Anyone who has seen the James Bond film where luckless victims are fed to a pool of flesh-hungry piranhas may be alarmed to hear that Portugal is now on piranha alert in the Nabão River near Tomar.
Three of the perishing flesh-eaters have been found in the river in the last week, and locals are worried there may be a whole school of the blighters waiting to nibble toes or worse of Tomar’s intrepid.
Environmentalist Américo Costa from local Grupo Aqua has told reporters: “There are places along the river where children like to swim or do watersports, like canoeing, and a fish of this kind can bite and seriously hurt people.”
It is definitely a case of “don’t take your children to the river today” as Costa reveals there could be “many more piranhas” still out there and the ones caught this far are not to be sneezed at.
Measuring 35 centimetres, they have all weighed in at around a kilo.
“There are those who have seen others,” he said obliquely, stressing there could be “a large shoal on the Nabão.”
Tomar council is refusing to enter the panic, and very possibly the river as well – saying only that it is confident the fish will not disrupt the river’s “ecological balance”.
Local aquarium and fish vendor José Silva is nothing like as sure, warning that piranhas can grow to “considerable sizes” and if they do so in the Nabão river this could have “devastating consequences on other species” – possibly even on our own.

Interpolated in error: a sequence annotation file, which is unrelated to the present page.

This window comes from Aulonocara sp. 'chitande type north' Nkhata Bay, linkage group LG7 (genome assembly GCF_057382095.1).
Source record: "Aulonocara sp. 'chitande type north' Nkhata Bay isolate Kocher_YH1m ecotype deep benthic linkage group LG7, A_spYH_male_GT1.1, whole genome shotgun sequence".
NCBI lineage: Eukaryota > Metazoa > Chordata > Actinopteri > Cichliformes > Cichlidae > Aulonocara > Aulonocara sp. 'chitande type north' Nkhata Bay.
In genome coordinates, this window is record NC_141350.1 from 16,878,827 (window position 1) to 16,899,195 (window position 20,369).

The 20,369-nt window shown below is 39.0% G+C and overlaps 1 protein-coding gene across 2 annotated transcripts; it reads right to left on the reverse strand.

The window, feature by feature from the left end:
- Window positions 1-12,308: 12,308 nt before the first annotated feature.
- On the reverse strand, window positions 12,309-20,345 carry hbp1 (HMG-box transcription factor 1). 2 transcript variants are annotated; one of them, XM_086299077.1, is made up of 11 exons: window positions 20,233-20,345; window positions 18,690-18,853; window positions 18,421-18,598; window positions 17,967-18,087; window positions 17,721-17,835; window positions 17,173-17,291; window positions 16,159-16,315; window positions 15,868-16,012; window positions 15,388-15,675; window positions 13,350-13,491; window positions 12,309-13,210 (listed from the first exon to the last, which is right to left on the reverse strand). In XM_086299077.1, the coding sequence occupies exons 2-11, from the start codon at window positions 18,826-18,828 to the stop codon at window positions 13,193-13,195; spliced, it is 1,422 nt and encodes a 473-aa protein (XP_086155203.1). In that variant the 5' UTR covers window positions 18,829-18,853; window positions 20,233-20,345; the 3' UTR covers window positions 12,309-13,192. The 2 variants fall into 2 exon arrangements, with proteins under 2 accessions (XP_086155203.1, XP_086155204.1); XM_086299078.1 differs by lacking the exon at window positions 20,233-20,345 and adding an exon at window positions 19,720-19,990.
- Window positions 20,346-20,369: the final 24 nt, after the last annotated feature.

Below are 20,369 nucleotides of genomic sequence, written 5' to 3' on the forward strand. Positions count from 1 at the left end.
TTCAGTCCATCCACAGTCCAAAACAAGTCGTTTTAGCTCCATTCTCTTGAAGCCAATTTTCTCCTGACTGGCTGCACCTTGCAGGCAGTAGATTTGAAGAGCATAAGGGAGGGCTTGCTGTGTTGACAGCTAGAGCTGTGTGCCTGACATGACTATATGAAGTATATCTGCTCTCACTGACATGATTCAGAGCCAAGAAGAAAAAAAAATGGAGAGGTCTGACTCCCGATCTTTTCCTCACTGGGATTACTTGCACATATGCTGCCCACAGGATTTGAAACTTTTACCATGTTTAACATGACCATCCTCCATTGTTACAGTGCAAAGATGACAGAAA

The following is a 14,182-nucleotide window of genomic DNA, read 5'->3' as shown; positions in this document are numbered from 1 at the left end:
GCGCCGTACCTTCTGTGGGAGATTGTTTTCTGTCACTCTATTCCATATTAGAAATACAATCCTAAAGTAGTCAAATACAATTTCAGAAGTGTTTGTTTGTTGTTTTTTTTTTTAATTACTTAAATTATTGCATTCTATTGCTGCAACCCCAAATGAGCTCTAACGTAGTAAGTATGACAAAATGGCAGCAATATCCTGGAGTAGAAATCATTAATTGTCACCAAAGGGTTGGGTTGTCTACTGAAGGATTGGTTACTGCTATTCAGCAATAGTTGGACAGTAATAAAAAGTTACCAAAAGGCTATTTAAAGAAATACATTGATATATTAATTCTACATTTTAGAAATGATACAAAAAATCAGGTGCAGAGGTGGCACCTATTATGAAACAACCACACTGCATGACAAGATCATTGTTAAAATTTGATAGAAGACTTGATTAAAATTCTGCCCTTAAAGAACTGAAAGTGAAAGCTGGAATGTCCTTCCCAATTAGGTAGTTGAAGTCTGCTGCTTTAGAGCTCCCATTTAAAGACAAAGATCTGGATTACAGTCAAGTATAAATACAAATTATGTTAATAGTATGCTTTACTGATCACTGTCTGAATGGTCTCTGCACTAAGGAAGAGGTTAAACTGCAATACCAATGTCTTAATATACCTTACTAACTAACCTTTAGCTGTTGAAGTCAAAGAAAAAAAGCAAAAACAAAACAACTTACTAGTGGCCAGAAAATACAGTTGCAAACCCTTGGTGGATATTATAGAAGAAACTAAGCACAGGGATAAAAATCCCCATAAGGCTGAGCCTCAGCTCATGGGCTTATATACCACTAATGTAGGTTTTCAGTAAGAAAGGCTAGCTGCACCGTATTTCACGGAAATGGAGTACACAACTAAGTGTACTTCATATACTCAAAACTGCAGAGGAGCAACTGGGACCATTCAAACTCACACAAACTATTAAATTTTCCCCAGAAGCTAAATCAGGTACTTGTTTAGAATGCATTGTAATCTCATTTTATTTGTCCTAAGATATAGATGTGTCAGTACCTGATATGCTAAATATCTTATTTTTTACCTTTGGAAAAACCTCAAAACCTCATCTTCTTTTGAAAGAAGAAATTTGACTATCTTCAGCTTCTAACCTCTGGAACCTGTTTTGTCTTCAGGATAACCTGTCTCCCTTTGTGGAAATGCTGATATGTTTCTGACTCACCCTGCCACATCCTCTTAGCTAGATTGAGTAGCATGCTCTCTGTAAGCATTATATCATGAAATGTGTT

As locals rapidly rethink any idea of a lazy weekend drifting languidly along the riverbank, newspapers look into the nitty-gritty of piranhas, known also as Pacu.
According to Correio da Manhã, they can be purchased for as little as a euro when they are tiddlers and are classified as omnivores – coming from Mato Grosso in Brazil and “other South American countries”.
The first to ‘hit the headlines’ was caught by a fisherman at the end of April.
Two more were caught in nets in the centre of town last week, but have apparently since died. Costa and colleagues are now going to study the carcasses to try and determine how long the fish had been living in the river.
But until more information is available, word on the riverbank is “do not enter the water”…